Despite his best efforts to paint his abominable economic record in a favorable light, Obama simply cannot run on it, unless he succeeds in completely changing the traditional yardsticks by which we have always measured economic success: growth, unemployment, inflation and general prosperity.
No, I'm not referring to the ludicrous yardstick of "saved or created" jobs, which Obama has pushed way beyond its sell-by date. There's a limit even to the liberal media's ability to convince credulous Obama supporters that down is up and depression is prosperity.
He could conceivably boast that he has indeed created jobs, as long as we understand that he's talking about public-sector jobs, many of which have been formed at the expense of those in the private sector. But he won't dare bank on the American people's sympathy for that argument.
Instead, he'll continue to milk his militant class-warfare theme, hoping to shift our focus from the unemployment, economic stagnation and thunderous debt he's orchestrated to our baser instincts of jealousy, greed and envy.
For those stubbornly slow on the uptake, I ask you: Could it be any clearer now what Obama meant when he promised that he was going to fundamentally change America? Those moralizing idealists might have had a plausible excuse for their obtuseness before, but they can no longer be blind to Obama's grandiose scheme to restructure America.
To be sure, Obama has paid lip service to America as a land of opportunity, just as he assured us he was a fierce advocate of the free market. But he has labored to convert America from a land of equal opportunity to one where the government equalizes economic outcomes. He has set out to achieve his goal not through a process of gentle persuasion, but by polarization and intense demonization of those who have enjoyed economic success.
If you listen to him or any number of his advisers and associates, you can't help but notice a marked contempt for big corporations, bankers, the "wealthy" and every other symbol of business and capitalism that he can incite the "proletariat" against.
Obama knows he's stoking the flames of class warfare almost every time he opens his mouth today. He knows that the lion's share of his economic policies are not even geared toward promoting economic growth and prosperity. They are designed to grow government and increase its control over our lives and to "spread the wealth around." That's his vision for America, which explains why in his view, under his perverse yardsticks, he is not failing, though America, by any conventional measure, manifestly is.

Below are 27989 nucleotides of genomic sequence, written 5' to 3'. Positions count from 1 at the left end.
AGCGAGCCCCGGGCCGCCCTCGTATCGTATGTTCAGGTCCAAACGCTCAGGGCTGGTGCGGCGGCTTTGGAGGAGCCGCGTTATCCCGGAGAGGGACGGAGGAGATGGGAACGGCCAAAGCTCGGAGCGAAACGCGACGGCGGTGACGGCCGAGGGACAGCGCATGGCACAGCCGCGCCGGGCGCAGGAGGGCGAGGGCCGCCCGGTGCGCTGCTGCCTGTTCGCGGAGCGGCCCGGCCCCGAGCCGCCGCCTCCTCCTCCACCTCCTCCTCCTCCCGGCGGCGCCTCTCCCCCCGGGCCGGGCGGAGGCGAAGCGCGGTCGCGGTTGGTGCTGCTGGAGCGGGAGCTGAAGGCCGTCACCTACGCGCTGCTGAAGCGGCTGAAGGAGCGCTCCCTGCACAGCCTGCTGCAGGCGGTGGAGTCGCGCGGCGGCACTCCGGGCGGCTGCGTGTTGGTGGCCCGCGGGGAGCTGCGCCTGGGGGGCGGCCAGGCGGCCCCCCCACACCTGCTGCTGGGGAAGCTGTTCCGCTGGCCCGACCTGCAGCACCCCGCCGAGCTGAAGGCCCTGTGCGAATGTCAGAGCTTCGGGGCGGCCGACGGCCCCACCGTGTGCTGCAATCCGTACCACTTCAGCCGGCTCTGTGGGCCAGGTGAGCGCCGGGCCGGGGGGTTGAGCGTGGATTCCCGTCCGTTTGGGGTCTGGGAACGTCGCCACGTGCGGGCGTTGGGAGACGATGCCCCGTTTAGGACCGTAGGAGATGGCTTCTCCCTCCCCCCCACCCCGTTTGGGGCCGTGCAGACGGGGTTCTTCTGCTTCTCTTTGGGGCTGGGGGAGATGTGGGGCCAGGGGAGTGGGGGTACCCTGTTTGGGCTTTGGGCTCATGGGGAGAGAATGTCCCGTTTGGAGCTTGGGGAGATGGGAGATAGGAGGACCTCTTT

Obama's senior adviser and alter ego, Valerie Jarrett, recently declared that government's role is to create jobs -- not in the sense of getting out of the way, but with artificially manufactured make-work jobs that central planners deem desirable. She believes that it's government's role to equalize results rather than to remove barriers against equal opportunity.
Jarrett said: We need to be "creating a country that's a country for everybody, not just for the very, very wealthy. ... (Obama is) not willing to balance our budget on the backs of the least of these." He's not willing to hurt Medicare or Social Security "while the very wealthy and the corporations that are the most profitable are not paying their fair share." Democratic senatorial candidate Elizabeth Warren similarly informed us, "There is nobody in this country who got rich on his own."
Liberals such as Obama would have us believe that they enthusiastically embrace the American ideal and that they just want to expand the safety net a little bit to help the poor. They are the champions of the middle class.
Sorry, with their decades-long track record of failure, they no longer get a pass for their allegedly good intentions. Obama is a human wrecking ball single-handedly destroying our economy and bankrupting the nation. Hardest hit: the middle class. For him to masquerade as the grand protector of the middle class is like Winston Churchill passing himself off as a pacifist.
Obama's rhetoric might be appropriate in pre-revolutionary France, where the nobles were exempt from the taille, France's chief tax, and an overwhelmingly disproportionate burden was falling on the peasants, artisans and ordinary merchants. But we're in America, and last time I checked, the bottom 47 percent of income earners aren't even paying income tax.
In 2012, American voters are going to have a clear choice of whether America will restore itself as a glorious land of individual liberty and equal opportunity or continue down Obama's suicidal path of poverty and tyranny.